Effects of essential amino acid supplementation to promote honey bee gland and muscle development in cages and colonies.
- Author(s): Hendriksma, Harmen P
- Pachow, Collin D
- Nieh, James C
- et al.
Published Web Locationhttps://doi.org/10.1016/j.jinsphys.2019.103906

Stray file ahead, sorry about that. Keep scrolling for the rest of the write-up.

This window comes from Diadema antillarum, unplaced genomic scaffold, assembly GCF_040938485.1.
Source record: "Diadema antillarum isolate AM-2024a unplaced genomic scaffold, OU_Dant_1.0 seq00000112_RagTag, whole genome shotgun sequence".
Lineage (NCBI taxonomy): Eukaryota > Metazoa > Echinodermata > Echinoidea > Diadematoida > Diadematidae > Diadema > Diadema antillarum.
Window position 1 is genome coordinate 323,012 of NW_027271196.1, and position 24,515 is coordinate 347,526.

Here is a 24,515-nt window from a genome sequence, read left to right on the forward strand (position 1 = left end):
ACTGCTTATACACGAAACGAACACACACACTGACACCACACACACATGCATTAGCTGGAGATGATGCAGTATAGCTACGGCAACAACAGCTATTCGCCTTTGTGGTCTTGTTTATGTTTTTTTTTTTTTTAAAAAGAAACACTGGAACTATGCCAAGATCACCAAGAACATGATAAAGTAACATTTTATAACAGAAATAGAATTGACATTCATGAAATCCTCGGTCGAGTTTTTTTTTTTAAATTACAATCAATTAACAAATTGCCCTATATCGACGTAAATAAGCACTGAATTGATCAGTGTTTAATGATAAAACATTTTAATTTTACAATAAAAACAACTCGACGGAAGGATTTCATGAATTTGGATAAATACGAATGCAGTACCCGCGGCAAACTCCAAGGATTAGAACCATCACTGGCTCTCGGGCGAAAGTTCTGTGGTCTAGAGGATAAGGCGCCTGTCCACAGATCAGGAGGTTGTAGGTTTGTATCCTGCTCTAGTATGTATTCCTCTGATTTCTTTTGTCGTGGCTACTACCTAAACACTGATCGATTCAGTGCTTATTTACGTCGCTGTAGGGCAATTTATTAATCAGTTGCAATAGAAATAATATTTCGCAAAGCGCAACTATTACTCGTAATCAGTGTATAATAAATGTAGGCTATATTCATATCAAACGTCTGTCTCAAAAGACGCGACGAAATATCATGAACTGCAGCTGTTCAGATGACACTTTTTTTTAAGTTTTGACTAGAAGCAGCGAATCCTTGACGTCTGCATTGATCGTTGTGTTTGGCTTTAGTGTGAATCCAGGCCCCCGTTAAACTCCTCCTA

There is growing concern about the impact of poor nutrition on honey bee health. With caged bee experiments and whole-colony field experiments, we examined the effects of supplementing bees with essential amino acids (EAA), or a control treatment of nonessential amino acids (NAA). Caged bees fed EAA developed significantly greater head weights than controls, weights that were similar to nurse bees. Caged bees fed EAA developed significantly greater thorax weights than controls, weights that were similar to foragers. Higher head and thorax weights may respectively reflect increased glandular development in nurse bees and higher flight muscle mass in forager bees. In our field study, 29% of the pollen collected by our honey bee colonies came from eucalyptus trees. Amino acid analyses revealed no EAA deficiencies for the bee-collected polyfloral pollen or for monofloral eucalyptus pollen. Colonies fed 29 g EAA supplement may have slightly increased individual bee growth and brood rearing, but this effect was not significant. A clear colony result was a correlation between nurse bee physiology and brood development: 17% increase in nurse bee weight corresponded to 100% more capped brood cells (R2 = 0.38). We suggest that colony supplementation should target nurse bee nutrition. Nurse bees eventually become forager bees. Hence, increased glandular development may support colony brood development and greater flight muscle mass may assist colony foraging.